0

So there was a line in a tourism pamphlet that caught my eyes. It was like the following:

Nearby the hotel is a one of the world's largest commercial complexes where you can enjoy local foods, which are very cheap and exquisite, enjoy shopping, and more.

Looks like it wanted to say that visitors can shop, have some exquisite local foods, and enjoy more activities. I am not sure that is gramatically right though (how they write "~ and more" at the end). I have always thought "~and more" and ", etc" were for lists (of nouns). Plus, the relative clause in the sentence(which are very cheap and exquisite) only makes the sentence more complex and chaotic. I would never ever write a sentence like this in a tourism leaflet.

I want to hear your opinion about the grammar and syntax of this sentence. Thank you!

Thank you!

1

There is one grammatical error in this sentence: It should be, "one of the world's largest commercial complexes". The writer is saying that of the largest commercial complexes in the world, this is one of them. "Complexes" must be plural because if he was referring to a group of many commercial complexes, than this wouldn't be "one of the largest", it would be "the largest".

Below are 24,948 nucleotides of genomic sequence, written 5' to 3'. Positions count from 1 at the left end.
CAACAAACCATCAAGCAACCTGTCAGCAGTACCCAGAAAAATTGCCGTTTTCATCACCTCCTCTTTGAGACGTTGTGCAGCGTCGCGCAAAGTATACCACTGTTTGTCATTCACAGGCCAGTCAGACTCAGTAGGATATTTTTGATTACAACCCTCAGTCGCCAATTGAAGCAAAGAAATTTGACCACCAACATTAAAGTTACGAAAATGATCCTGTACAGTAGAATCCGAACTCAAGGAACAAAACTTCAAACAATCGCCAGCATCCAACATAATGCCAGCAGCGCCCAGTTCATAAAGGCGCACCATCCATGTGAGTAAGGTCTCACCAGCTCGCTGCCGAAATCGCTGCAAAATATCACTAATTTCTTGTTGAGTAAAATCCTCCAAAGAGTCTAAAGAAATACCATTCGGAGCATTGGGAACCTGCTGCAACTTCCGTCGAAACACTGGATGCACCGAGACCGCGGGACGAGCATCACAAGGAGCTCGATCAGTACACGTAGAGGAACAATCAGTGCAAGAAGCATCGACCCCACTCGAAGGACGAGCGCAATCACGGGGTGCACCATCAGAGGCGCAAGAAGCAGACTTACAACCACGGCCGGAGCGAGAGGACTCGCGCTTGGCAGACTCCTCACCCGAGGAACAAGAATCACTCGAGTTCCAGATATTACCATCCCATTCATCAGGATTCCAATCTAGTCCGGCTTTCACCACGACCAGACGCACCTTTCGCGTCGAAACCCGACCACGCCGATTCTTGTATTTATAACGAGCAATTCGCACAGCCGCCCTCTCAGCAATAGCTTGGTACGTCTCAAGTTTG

But besides that, the sentence is fine. It is perfectly acceptable to say "and more" for a group of verbs as well as for a group of nouns. "The fruit stand sells apples, oranges, and more", or "We got a lot of exercise. We were running, jumping, swimming, and more."

It's true that the phrase, "which are very cheap and exquisite" makes the sentence more complex. But there's nothing wrong with a complex sentence. I've read many sentences much more complex than this. If I was writing a book for children or people who are just learning English I might avoid that level of complexity, but for writing for fluent adults it's pretty normal.

I will say that "cheap and exquisite" are an odd pair of attributes to combine. They are not opposite, but normally we don't expect something cheap to be exquisite or vice versa.

  • Oh I must have dropped the plural form out! I was memorizing the sentence so I don't forget when I post on this forum. Thank you – MAT Sep 26 '17 at 1:19
0

The use of article a is an error. It is the redundant usage. One has already qualified the specific things of the group. So It is must eliminate the article.

Your Answer

By clicking “Post Your Answer”, you agree to our terms of service, privacy policy and cookie policy

Not the answer you're looking for? Browse other questions tagged or ask your own question.